Real Property Law

Cal. Real. Prop. Journal 2014, Vol. 32, No. 1

Reader Alert: The Gatto Act (AB 440): The Newest Tool in the Brownfields Toolbox

By Leah Goldberg

©2014 All Rights Reserved.

The Gatto Act (AB 440) is a new brownfields tool that authorizes cities, counties, and successor housing authorities to compel cleanup of contaminated properties within their jurisdictions. But if you substitute the words "cities, counties, and successor housing authorities" with "redevelopment agencies," you have described the Polanco Redevelopment Act (the "Polanco Act"). While the Gatto Act is modeled after the Polanco Act, and admittedly the two acts are similar in many ways, it is a misnomer to call the Gatto Act "Polanco 2."1 The California Legislature promulgated the Gatto Act in the 2013 session adding sections 25403—03.8 to the California Health & Safety Code. Governor Brown signed the law on October 5, 2013, and it became effective on January 1, 2014.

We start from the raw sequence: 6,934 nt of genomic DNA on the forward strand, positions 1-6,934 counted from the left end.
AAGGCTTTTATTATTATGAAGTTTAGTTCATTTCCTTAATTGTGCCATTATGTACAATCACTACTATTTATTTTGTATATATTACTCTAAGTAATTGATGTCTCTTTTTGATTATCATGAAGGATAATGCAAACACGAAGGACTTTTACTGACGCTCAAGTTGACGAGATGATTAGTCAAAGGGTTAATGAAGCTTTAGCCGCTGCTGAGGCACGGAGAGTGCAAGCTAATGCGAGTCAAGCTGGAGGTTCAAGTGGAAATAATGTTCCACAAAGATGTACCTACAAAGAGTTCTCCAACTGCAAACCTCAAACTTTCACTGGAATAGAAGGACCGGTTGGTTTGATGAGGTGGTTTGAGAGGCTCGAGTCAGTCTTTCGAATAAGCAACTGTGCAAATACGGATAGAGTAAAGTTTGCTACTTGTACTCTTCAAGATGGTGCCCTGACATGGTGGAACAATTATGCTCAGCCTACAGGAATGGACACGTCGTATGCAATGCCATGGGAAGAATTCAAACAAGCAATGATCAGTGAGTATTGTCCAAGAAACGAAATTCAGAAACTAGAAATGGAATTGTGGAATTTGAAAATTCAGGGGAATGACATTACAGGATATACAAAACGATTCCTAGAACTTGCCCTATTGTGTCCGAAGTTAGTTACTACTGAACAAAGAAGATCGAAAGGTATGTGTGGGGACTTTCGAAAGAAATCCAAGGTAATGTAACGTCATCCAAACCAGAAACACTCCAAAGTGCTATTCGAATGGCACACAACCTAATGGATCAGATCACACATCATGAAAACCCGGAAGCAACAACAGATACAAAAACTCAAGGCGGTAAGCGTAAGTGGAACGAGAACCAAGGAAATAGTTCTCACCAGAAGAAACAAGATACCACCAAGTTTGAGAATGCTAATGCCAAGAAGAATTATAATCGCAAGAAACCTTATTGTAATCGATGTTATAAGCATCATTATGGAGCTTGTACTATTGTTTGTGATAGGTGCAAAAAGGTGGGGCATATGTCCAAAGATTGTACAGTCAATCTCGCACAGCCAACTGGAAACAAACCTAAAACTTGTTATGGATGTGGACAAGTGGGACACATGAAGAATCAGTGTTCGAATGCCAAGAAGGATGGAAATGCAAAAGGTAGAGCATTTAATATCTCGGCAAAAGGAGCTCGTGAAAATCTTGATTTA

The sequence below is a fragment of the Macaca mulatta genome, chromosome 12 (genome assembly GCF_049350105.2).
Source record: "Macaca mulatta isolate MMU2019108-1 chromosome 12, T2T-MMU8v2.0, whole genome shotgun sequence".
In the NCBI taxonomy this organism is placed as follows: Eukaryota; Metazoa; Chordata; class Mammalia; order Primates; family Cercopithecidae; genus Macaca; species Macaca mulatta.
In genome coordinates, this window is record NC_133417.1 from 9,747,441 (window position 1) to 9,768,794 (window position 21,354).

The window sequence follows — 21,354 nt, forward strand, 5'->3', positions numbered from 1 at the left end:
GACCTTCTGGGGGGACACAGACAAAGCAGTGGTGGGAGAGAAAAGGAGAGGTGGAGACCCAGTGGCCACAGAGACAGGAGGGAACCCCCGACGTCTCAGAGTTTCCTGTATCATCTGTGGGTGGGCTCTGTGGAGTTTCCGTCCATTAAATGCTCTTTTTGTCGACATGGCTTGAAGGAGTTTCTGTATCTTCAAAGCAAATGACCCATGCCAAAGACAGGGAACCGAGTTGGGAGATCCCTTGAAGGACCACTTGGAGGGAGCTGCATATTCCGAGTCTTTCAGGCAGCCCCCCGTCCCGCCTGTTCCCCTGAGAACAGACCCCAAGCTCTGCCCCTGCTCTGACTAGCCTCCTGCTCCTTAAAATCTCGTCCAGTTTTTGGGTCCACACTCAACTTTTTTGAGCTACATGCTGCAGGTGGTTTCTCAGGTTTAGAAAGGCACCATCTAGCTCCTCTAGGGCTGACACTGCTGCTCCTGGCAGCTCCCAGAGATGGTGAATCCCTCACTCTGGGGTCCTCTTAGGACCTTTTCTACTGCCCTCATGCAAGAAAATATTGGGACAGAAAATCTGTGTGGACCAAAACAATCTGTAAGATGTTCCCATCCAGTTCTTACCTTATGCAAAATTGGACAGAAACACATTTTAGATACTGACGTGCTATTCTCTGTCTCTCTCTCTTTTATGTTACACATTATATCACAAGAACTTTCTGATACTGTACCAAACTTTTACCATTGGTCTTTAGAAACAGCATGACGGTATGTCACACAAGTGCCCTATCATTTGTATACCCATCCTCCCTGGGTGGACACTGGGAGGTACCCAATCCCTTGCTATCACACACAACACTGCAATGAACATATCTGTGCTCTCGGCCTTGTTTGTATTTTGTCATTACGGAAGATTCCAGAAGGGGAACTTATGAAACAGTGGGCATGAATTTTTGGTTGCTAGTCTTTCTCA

Because the Gatto Act was based on the Polanco Act, the two acts are similar in several ways. First, the Gatto Act, like the Polanco Act, employs a process similar to nuisance abatement to compel cleanup. A local agency identifies as the responsible party the owner or operator of a facility at the time of the release of hazardous materials. A local agency gives the responsible party notice and an opportunity to undertake the site investigation and cleanup. If the responsible party fails to respond or fails to complete the task, the local agency can step in and conduct the site investigation and cleanup and recover all of its costs from the responsible party.2 Second, local agencies can require landowners to turn over environmental assessment information.3 In this way, the Gatto Act, like the Polanco Act, can be used as an information-gathering tool. Third, the Gatto Act gives local agencies the authority to require cleanup of blighted contaminated properties and, following the cleanup, the local agency, the redeveloper, its lender, and subsequent purchasers receive immunities from state regulatory action for any release or releases addressed in an approved cleanup plan.4 Fourth, like the Polanco Act, the Gatto Act provides comprehensive cost recovery rights that include recovery of attorneys’ fees and staff time in addition to cleanup costs.5 Fifth, like the Polanco Act, the Gatto Act authorizes the local agency to cause a third party to undertake the cleanup.6 Sixth, the local agency can use the Gatto Act regardless of whether it owns the property targeted for cleanup or has any intention of acquiring it.7 And finally, the local agency can take title the property during the cleanup and not enter into the chain of liability.8

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